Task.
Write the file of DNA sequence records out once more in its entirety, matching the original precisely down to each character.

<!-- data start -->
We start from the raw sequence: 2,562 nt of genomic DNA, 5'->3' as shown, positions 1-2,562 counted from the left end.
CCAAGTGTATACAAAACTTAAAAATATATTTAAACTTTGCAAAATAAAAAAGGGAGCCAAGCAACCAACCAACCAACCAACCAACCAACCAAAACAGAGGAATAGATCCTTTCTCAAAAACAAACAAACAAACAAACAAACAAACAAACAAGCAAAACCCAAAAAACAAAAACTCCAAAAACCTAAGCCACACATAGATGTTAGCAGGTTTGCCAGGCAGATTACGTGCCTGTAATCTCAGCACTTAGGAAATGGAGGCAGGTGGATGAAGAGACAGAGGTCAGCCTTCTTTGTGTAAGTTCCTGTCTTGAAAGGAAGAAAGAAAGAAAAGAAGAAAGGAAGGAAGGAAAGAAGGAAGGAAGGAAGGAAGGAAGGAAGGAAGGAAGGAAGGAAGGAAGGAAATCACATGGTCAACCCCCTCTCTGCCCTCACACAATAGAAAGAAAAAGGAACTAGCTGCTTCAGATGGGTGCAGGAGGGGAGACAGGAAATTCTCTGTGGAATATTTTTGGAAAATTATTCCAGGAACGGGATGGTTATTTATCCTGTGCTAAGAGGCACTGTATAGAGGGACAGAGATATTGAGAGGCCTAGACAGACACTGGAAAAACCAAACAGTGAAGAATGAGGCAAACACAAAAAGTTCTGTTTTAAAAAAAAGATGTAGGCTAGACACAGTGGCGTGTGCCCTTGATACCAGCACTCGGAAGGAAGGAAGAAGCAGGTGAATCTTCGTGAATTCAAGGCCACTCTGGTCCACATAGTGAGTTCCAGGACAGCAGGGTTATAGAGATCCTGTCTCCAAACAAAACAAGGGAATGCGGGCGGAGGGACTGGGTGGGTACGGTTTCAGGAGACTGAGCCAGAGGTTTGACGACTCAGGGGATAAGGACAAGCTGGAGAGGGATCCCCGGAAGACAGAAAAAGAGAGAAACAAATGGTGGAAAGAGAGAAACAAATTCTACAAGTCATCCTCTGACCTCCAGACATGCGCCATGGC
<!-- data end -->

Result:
We start from the raw sequence: 2,562 nt of genomic DNA, 5'->3' as shown, positions 1-2,562 counted from the left end.
CCAAGTGTATACAAAACTTAAAAATATATTTAAACTTTGCAAAATAAAAAAGGGAGCCAAGCAACCAACCAACCAACCAACCAACCAACCAAAACAGAGGAATAGATCCTTTCTCAAAAACAAACAAACAAACAAACAAACAAACAAACAAGCAAAACCCAAAAAACAAAAACTCCAAAAACCTAAGCCACACATAGATGTTAGCAGGTTTGCCAGGCAGATTACGTGCCTGTAATCTCAGCACTTAGGAAATGGAGGCAGGTGGATGAAGAGACAGAGGTCAGCCTTCTTTGTGTAAGTTCCTGTCTTGAAAGGAAGAAAGAAAGAAAAGAAGAAAGGAAGGAAGGAAAGAAGGAAGGAAGGAAGGAAGGAAGGAAGGAAGGAAGGAAGGAAGGAAGGAAATCACATGGTCAACCCCCTCTCTGCCCTCACACAATAGAAAGAAAAAGGAACTAGCTGCTTCAGATGGGTGCAGGAGGGGAGACAGGAAATTCTCTGTGGAATATTTTTGGAAAATTATTCCAGGAACGGGATGGTTATTTATCCTGTGCTAAGAGGCACTGTATAGAGGGACAGAGATATTGAGAGGCCTAGACAGACACTGGAAAAACCAAACAGTGAAGAATGAGGCAAACACAAAAAGTTCTGTTTTAAAAAAAAGATGTAGGCTAGACACAGTGGCGTGTGCCCTTGATACCAGCACTCGGAAGGAAGGAAGAAGCAGGTGAATCTTCGTGAATTCAAGGCCACTCTGGTCCACATAGTGAGTTCCAGGACAGCAGGGTTATAGAGATCCTGTCTCCAAACAAAACAAGGGAATGCGGGCGGAGGGACTGGGTGGGTACGGTTTCAGGAGACTGAGCCAGAGGTTTGACGACTCAGGGGATAAGGACAAGCTGGAGAGGGATCCCCGGAAGACAGAAAAAGAGAGAAACAAATGGTGGAAAGAGAGAAACAAATTCTACAAGTCATCCTCTGACCTCCAGACATGCGCCATGGC